The Suns needed to defend one final attempt by the Clippers, and did so when Paul George could not get off a shot after a long inbounds pass. 

Now Phoenix will take a 2-0 series lead to Los Angeles for Game 3 on Thursday. 

"Hats off to the Clippers, they're a tough team, but once we stay together and we do what we have to do, we're a real strong unit, and that's what we did today," Ayton said. 

Deandre Ayton's dunk with less than one second to play gave the Phoenix Suns a stunning 104-103 victory over the Los Angeles Clippers and a 2-0 lead in the Western Conference Finals. 

Ayton was the Suns' most reliable player throughout a back-and-forth affair and came up huge in the end, soaring to catch an inbounds pass from Jae Crowder over the rim and slam it home for the final margin. 

After the last in a series of lengthy video reviews in the final two minutes, the officials put 0.7 seconds on the clock for the Clippers, but Paul George could not get off a shot before the buzzer expired. 

With the Suns missing team leader Chris Paul due to COVID-19 protocols and their star Devin Booker having a difficult night, it was Ayton who came up huge Tuesday. 

The big man scored 12 points in the first quarter on the way to a 24-point night on 12-of-15 shooting in addition to grabbing a game-high 14 rebounds. 

On a night that saw Booker make only five of 16 shots from the field and turn the ball over seven times, Paul's replacement Cam Payne was a huge factor for Phoenix. 

Payne, whose previous career playoff scoring high was 19 points, scored 29 in 37 minutes on a memorable night in Phoenix. 

The Clippers were also missing a star as Kawhi Leonard sat out a fourth consecutive game with a knee injury, and George could not lift Los Angeles to victory by himself. 

The veteran led the Clippers with 26 points but made just 10 of 23 shots and missed two critical free throws in the closing seconds to give the Suns a chance to win it. 

The series shifts to Los Angeles on Thursday with the Clippers looking to bounce back at home. 

Devin Booker recorded his first career triple-double but the Phoenix Suns All-Star insisted he is purely focused on winning after guiding the franchise past the Los Angeles Clippers in Game 1 of the Western Conference Finals.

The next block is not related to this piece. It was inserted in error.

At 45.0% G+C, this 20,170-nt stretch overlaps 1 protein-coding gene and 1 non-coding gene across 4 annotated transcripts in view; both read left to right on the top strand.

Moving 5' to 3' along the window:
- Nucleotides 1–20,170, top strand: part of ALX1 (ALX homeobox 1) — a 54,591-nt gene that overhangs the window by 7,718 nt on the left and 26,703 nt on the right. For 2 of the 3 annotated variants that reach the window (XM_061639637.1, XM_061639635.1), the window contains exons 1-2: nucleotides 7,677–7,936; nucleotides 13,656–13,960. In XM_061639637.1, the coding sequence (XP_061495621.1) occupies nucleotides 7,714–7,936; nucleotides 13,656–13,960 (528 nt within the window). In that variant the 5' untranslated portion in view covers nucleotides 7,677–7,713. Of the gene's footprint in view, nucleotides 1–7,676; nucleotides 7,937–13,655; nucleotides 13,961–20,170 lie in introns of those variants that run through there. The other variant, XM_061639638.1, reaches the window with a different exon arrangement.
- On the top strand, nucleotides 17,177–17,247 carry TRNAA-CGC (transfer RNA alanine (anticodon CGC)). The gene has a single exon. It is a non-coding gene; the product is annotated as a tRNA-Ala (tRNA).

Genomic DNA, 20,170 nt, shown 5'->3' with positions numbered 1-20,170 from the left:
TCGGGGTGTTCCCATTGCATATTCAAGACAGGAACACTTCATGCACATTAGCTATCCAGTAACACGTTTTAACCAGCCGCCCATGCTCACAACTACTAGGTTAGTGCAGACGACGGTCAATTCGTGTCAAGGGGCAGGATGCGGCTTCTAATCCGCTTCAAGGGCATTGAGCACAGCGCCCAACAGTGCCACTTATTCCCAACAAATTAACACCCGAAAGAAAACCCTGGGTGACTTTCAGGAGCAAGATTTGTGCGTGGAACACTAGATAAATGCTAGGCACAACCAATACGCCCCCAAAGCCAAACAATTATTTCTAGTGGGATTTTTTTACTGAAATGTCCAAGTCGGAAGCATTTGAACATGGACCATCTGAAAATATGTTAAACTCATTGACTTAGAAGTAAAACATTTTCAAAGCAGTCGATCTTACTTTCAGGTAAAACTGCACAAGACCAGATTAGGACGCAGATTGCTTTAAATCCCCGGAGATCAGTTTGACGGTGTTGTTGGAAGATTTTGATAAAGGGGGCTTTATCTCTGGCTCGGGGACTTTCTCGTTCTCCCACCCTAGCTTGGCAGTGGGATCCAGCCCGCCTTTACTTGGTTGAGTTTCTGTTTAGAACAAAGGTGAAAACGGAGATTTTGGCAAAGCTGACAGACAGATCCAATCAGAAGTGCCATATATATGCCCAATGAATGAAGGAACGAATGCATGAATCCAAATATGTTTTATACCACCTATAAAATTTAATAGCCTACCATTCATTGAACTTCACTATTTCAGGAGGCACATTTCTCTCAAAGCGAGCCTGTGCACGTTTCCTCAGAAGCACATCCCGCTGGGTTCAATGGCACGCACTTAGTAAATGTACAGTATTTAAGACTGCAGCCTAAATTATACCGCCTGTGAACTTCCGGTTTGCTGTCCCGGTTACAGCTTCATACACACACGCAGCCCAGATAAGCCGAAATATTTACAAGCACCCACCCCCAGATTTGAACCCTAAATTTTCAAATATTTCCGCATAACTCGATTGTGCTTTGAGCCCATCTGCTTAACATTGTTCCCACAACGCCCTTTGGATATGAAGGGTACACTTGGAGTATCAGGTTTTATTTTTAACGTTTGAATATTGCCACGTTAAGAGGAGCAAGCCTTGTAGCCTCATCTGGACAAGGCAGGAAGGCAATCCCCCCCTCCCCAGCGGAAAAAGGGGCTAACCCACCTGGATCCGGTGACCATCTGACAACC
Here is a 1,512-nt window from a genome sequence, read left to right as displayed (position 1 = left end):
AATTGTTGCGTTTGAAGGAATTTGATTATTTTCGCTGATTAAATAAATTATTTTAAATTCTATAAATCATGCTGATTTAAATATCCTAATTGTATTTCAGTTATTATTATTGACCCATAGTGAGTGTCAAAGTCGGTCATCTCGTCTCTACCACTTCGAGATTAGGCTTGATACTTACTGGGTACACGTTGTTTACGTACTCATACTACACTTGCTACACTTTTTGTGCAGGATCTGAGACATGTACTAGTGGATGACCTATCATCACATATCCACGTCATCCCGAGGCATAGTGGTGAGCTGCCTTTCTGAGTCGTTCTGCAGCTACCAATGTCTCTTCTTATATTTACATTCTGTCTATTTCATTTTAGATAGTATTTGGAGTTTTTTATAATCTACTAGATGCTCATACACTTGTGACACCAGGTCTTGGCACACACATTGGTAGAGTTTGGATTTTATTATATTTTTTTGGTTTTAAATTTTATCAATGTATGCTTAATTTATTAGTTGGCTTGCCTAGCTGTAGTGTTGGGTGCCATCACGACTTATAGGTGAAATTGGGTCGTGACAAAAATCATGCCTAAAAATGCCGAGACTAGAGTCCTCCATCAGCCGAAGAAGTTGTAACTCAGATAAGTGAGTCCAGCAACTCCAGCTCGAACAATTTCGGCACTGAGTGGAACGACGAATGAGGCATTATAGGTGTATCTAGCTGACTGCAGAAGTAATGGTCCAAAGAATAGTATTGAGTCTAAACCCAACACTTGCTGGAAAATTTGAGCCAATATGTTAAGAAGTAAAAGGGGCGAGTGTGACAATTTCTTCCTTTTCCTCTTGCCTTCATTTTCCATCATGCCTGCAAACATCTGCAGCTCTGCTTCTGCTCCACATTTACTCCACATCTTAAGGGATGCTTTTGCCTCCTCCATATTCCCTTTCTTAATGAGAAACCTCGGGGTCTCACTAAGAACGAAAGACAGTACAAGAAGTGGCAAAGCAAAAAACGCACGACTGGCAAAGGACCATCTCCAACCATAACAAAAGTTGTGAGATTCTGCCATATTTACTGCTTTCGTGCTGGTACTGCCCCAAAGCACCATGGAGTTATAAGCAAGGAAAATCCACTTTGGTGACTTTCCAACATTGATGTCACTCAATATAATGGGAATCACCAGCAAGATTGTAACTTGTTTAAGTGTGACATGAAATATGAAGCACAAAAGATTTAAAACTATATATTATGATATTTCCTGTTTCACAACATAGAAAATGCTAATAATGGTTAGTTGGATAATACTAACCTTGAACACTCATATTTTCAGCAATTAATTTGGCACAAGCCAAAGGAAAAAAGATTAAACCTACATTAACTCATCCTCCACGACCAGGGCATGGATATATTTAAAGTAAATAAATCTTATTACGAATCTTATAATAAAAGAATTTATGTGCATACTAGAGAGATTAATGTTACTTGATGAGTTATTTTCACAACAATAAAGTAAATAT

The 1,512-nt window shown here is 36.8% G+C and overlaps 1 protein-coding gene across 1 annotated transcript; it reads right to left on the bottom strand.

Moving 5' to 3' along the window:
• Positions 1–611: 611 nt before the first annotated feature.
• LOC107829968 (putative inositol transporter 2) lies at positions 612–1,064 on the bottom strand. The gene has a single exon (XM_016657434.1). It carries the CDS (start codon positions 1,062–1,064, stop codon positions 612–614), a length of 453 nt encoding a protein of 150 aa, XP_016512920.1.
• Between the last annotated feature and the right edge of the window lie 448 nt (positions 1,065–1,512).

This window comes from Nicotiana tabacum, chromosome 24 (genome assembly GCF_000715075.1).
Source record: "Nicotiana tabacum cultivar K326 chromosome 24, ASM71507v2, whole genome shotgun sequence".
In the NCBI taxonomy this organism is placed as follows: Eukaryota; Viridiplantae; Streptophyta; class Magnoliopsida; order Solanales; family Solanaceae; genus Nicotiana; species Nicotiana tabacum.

Booker was the star of the show with 40 points, 13 rebounds and 11 assists as the second-seeded Suns drew first blood against the Clippers 120-114 in Phoenix on Sunday.

With star team-mate Chris Paul (COVID-19 health and safety protocols) sidelined, Booker – in the midst of his first NBA playoffs campaign – became the first Suns player to register a triple-double in the postseason since Hall of Famer Steve Nash in 2005.

Booker also became the third youngest player in NBA history to record a 40-point triple-double in the playoffs – only Luka Doncic and Hall of Famer Oscar Robertson have achieved the feat at a younger age.

"I'll let you guys do the rankings," Booker said. "I'm just going out there to win every game possible.

"I've been saying this since the start of the playoffs — every next game is the biggest game."

Suns team-mate Jae Crowder said: "I don't understand why everyone's acting surprised at this point.

"This is his first time on this stage but he's capable. He's more than capable. He's more than ready. He prepares like no other."

The Clippers – featuring in the Conference Finals for the first time in their history – were without star Kawhi Leonard for a third consecutive game due to a knee injury.

Paul George (34 points) and Reggie Jackson (24 points) tried to inspire the fourth seeds on the road in the series opener.

"I have no excuse," Clippers head coach Tyronn Lue said. "I thought we played hard and competed. A little credit — they were making shots and we didn't. But I loved our fight. I loved what I saw."

George added: "We got to figure out how to counter, which we will, figure out another game plan. I think this was a good feel-out game to see adjustments. We have been great at adjusting."